He noted that he did not know whether the various parties had actually paid the legal fees which were the basis of the costs demands but that even if they had, the principle of indemnity in Rule 57.01(1)(0.a) “would be completely overridden by the principle of the consideration of what an unsuccessful party could reasonably expect to pay”.

The following are some of the interesting rulings made by Justice Brockenshire in the course of fixing costs:

  • he calculated the partial indemnity costs of the successful parties at 60% of what they described as their “substantial indemnity” costs, although it sounds like the latter might have represented the amount actually billed to the clients;
  • counsel from Toronto claimed his mileage and hotel costs for 16 nights in Windsor. Justice Brockenshire allowed these expenses on the basis that “if one sues a governmental or quasi governmental agency, it would be reasonably expected that counsel from out of town would appear”. This seems to us to be a rather questionable rationale (certainly, it would be in Ottawa). Perhaps the reasonableness of the expectation would vary, depending on where the action had been commenced;
  • he described the fees incurred on behalf of the plaintiff as “massive overkill”, involving two counsel charging hourly rates of $350 and $200 respectively. In the end result, he reduced the fees claimed from $148,464.50 for substantial indemnity to $36,000 for partial indemnity;
  • His Honour did not think it appropriate that two lawyers had represented the plaintiff. He noted that “this is the sort of case which I would expect would be handled by one lawyer, so that generally time docketed for discussions between various lawyers in the law office should be excluded. So should repeated administrative actions between law students, clerks, etc., which in my view should be treated as simple office overhead and not billed out to the client, much less to opposing parties”. He did not indicate what he meant by “this…sort of case”. Presumably, he meant one that involved a relatively small amount of money. However, his rationale for not imposing the costs sanctions of Rule 76 seemed to have been based on the opposite assumption (i.e., that the amount claimed had been large). However, he went on to say that “are many decisions frowning upon billing for two counsel representing a party at trial, including recent ones under the grid system where only one counsel fee would be allowed”;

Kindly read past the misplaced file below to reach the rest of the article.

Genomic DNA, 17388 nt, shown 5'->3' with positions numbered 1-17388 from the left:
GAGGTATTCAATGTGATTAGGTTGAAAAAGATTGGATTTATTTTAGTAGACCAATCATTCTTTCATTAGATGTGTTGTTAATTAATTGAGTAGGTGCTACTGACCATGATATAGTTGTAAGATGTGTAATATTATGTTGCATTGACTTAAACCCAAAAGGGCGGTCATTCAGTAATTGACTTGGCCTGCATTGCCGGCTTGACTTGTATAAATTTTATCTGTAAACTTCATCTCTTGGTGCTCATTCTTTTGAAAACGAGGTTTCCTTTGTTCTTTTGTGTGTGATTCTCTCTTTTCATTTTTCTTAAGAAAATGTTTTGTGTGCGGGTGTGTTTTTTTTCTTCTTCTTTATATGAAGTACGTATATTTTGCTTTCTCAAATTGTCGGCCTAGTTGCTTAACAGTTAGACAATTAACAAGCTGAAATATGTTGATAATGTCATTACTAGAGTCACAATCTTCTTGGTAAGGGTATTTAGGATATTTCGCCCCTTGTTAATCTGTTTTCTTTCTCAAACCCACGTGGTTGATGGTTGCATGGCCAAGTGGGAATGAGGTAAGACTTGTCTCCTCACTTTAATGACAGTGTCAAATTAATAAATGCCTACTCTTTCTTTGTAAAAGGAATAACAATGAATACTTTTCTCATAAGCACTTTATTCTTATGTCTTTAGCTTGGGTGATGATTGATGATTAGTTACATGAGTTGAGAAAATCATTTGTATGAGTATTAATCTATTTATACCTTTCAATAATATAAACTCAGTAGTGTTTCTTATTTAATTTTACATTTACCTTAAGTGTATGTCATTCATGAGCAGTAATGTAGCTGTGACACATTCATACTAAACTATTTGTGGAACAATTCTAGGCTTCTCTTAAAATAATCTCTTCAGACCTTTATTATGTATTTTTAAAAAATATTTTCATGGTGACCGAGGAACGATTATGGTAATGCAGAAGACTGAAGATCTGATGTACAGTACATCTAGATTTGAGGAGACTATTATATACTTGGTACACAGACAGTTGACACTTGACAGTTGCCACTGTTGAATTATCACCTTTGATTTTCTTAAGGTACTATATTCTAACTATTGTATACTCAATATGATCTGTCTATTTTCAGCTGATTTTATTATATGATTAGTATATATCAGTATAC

• Justice Brockenshire emphasized the principle of proportionality, whereby the amount of the costs should reflect the amount in issue;
  • many of the plaintiff’s disbursements were disallowed: “I reject the computer legal searches, the lunches, ‘miscellaneous expenditures during trial’ and the charges for clerical assistance at trial. I also disallow the fax charges, courier charges and long distance telephone charges. There is a charge of $2,147.50 for photocopies. For the purpose of fixing costs I simply reject $1,000 of that.”

This is another case (see Antorisa Investments Ltd. for a further recent example) in which the costs have ended up being much greater than the amount in issue. As did Justice Lax in Antorisa, Justice Brockenshire evidently viewed the “indemnity principle” that is contained in Rule 57.01(1) (0.a) to be very much subordinate to “the amount of costs that an unsuccessful party could reasonably expect to pay” (Rule 57.02(1)(0.b)).